Friday, August 10, 2018

14255: TIME’S UP Pays Up…?

Advertising Age reported Diet Madison Avenue announced TIME’S UP is providing legal assistance to help the DMA crew deal with the lawsuit filed by former CP+B CCO Ralph Watson. However, when Ad Age probed for confirmation, a TIME’S UP spokeswoman would only say, “The [TIME’S UP] Legal Defense Fund is supportive of individuals coming forward and speaking out about sex harassment at work and in their careers; we aren’t prepared to talk about funding at this time.” Does this mean the 180 adwomen who launched TIME’S UP Advertising openly support Diet Madison Avenue? They certainly weren’t offering much of their own money for the DMA GoFundMe donation drive. And given the fact that IPG and its Chairman and CEO Michael Roth encouraged leading women executives to sign up for TIME’S UP Advertising, is it logical to conclude the White holding company would also support Diet Madison Avenue? Hey, Roth just coughed up $2.3 billion for Acxiom’s marketing services unit. Surely IPG—as a recognized leader in divertsity and inclusion—could afford to cover the DMA crew’s legal bills. Think of it as partial restitution for the Joe Alexander fiasco.

Diet Madison Avenue says it’s working with Time’s Up for legal representation

By Megan Graham

Days after a judge signed an order allowing subpoenas to unmask anonymous Instagram account Diet Madison Avenue, the account said it has closed down its GoFundMe page. The reason: DMA says it has representation from Time’s Up, the organization dedicated to addressing inequality and injustice in the workplace.

Los Angeles Superior Court Judge Monica Bachner signed an order last week allowing the legal team for former Crispin Porter & Bogusky Boulder Chief Creative Officer Ralph Watson to serve business record subpoenas to Instagram, its parent Facebook and Gmail (part of Alphabet-owned Google) to provide identifying information about the anonymous individuals behind Diet Madison Avenue. Watson has sued his former agency and its holding company MDC Partners in a separate lawsuit.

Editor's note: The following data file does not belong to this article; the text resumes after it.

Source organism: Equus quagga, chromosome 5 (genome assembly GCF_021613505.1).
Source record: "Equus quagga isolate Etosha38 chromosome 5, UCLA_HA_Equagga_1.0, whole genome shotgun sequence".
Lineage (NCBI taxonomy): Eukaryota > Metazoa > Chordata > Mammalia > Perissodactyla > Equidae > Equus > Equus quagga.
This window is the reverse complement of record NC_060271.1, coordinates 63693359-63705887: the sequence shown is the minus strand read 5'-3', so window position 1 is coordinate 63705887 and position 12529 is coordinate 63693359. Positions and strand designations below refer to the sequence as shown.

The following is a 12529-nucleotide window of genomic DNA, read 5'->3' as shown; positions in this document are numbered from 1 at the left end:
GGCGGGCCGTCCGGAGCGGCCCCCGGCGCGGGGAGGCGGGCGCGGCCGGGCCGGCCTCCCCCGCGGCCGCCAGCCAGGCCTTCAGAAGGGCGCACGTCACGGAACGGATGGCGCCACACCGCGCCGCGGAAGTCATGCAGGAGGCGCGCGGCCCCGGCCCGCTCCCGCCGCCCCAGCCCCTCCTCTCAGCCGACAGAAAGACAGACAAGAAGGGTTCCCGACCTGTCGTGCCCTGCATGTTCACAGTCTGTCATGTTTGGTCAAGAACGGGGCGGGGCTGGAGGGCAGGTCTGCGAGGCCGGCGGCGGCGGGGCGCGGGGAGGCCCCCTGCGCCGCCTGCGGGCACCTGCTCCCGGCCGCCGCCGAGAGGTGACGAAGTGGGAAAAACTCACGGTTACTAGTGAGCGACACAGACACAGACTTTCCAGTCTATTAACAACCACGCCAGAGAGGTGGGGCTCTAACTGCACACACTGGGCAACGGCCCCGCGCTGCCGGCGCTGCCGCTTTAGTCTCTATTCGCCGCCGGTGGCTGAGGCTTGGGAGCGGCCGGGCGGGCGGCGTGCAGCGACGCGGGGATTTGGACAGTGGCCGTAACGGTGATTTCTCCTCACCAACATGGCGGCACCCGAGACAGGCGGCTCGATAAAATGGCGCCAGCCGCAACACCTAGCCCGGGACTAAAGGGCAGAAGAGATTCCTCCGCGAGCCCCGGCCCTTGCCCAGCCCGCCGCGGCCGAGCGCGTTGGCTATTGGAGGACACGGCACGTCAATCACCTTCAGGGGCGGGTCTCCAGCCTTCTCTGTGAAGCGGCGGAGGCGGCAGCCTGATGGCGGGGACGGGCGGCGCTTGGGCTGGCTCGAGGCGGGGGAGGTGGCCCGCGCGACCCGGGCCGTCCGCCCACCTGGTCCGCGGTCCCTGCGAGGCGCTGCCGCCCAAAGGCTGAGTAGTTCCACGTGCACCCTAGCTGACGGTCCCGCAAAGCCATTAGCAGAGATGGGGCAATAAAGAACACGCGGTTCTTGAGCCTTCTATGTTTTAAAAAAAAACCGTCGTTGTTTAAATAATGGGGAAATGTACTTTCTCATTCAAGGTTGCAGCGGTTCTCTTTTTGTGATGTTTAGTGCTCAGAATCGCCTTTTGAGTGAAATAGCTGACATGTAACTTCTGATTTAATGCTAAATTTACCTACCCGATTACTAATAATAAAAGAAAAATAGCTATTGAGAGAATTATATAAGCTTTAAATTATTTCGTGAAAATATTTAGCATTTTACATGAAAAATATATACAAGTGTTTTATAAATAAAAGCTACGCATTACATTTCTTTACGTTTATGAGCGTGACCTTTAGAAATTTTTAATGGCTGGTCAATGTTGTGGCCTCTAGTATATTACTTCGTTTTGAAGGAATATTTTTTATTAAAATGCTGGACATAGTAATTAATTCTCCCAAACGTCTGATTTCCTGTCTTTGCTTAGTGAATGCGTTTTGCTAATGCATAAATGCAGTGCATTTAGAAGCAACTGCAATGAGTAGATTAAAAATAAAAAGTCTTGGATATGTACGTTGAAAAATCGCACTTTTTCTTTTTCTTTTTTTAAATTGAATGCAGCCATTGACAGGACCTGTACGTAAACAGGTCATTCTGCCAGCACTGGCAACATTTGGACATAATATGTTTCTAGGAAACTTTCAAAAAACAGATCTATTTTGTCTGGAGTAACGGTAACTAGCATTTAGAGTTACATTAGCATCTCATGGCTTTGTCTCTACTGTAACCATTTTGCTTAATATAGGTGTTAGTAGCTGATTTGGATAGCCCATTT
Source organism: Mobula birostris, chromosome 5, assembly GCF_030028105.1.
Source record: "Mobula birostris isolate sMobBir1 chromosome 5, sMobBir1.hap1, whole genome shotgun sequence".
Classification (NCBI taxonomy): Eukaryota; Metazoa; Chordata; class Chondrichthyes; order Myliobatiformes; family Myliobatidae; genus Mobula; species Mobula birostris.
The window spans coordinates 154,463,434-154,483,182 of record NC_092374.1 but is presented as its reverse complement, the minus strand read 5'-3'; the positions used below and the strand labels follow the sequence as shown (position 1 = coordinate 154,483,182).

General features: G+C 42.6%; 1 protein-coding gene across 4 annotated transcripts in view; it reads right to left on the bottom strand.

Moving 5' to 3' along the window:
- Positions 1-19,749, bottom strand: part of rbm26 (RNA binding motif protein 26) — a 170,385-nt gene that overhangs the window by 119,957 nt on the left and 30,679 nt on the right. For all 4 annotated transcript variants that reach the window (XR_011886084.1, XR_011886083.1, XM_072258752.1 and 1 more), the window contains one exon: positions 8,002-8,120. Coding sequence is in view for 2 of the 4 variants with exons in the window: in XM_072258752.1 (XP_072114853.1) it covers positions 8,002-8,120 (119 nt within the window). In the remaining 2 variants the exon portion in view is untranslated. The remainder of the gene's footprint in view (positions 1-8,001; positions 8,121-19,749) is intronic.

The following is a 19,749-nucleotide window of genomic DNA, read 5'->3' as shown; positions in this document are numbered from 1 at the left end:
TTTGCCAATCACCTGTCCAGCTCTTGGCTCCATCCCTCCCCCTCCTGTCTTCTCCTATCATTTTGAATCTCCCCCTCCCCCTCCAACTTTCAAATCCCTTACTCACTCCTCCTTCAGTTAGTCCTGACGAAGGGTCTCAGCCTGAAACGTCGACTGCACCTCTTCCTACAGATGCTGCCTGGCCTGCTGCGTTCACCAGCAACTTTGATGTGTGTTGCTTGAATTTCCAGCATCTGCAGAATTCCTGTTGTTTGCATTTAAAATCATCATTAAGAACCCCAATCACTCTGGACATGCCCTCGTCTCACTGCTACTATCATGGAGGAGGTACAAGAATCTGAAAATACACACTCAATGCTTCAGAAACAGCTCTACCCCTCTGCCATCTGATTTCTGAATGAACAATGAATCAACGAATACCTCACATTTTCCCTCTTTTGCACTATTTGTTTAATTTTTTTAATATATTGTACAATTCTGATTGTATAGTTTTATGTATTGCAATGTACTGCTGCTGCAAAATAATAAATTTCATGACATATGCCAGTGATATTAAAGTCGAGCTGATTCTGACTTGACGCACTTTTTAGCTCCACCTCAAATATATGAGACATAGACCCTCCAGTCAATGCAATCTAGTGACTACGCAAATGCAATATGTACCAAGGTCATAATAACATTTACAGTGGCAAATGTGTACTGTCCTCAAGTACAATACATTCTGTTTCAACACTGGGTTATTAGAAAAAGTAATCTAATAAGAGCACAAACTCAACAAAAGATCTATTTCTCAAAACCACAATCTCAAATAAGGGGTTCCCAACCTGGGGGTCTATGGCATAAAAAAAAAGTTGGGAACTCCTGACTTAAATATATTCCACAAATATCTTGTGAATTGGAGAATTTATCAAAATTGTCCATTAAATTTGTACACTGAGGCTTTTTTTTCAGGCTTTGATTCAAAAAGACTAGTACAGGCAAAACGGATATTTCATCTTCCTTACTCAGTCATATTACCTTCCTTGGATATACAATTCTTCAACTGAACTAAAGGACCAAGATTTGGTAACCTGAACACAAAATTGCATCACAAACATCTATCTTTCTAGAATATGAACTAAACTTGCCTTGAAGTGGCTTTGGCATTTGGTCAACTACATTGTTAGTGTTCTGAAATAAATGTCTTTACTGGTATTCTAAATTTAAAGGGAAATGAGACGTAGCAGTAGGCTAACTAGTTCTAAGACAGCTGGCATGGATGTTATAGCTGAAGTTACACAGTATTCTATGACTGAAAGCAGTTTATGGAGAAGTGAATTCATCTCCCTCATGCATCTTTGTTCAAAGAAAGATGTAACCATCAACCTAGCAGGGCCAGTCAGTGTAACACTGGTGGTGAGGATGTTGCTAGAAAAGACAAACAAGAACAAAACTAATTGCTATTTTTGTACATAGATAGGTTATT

The judge’s action was the latest development in a suit filed by Watson in May, claiming defamatory statements posted to the account led to his wrongful termination from the agency. DMA has taken aim at some of the biggest names in advertising with a goal of exposing sexual harassment and discrimination at ad agencies.

Diet Madison Avenue began a GoFundMe page on May 25 to seek $100,000 to “defend our team members and volunteers against false accusations,” according to the site. The page said all funds would be used for legal assistance, with any left over being donated to the Time’s Up Legal Defense Fund. As of Monday, the account had collected $1,970. The page indicates the last donation was made around two months ago.

On its Instagram page Saturday, Diet Madison Avenue displayed a message from someone who said they had attempted to donate to the group’s legal fund unsuccessfully and it explained that the fundraising account was no longer active.

In a temporary Instagram Story, the account said “Hi fam, we actually closed it down a while ago because we have awesome representation via Times Up Now. We are all well doing great. All funds donated will actually be refunded by GoFundMe and whatever you choose not to get back will be donated to the Times Up Legal Defense Fund. For the time being we do not funds (sic) because we have a great team in place. But thanks for the love.”

In a later post, it corrected that to say “for the time being we do NOT need any funds.”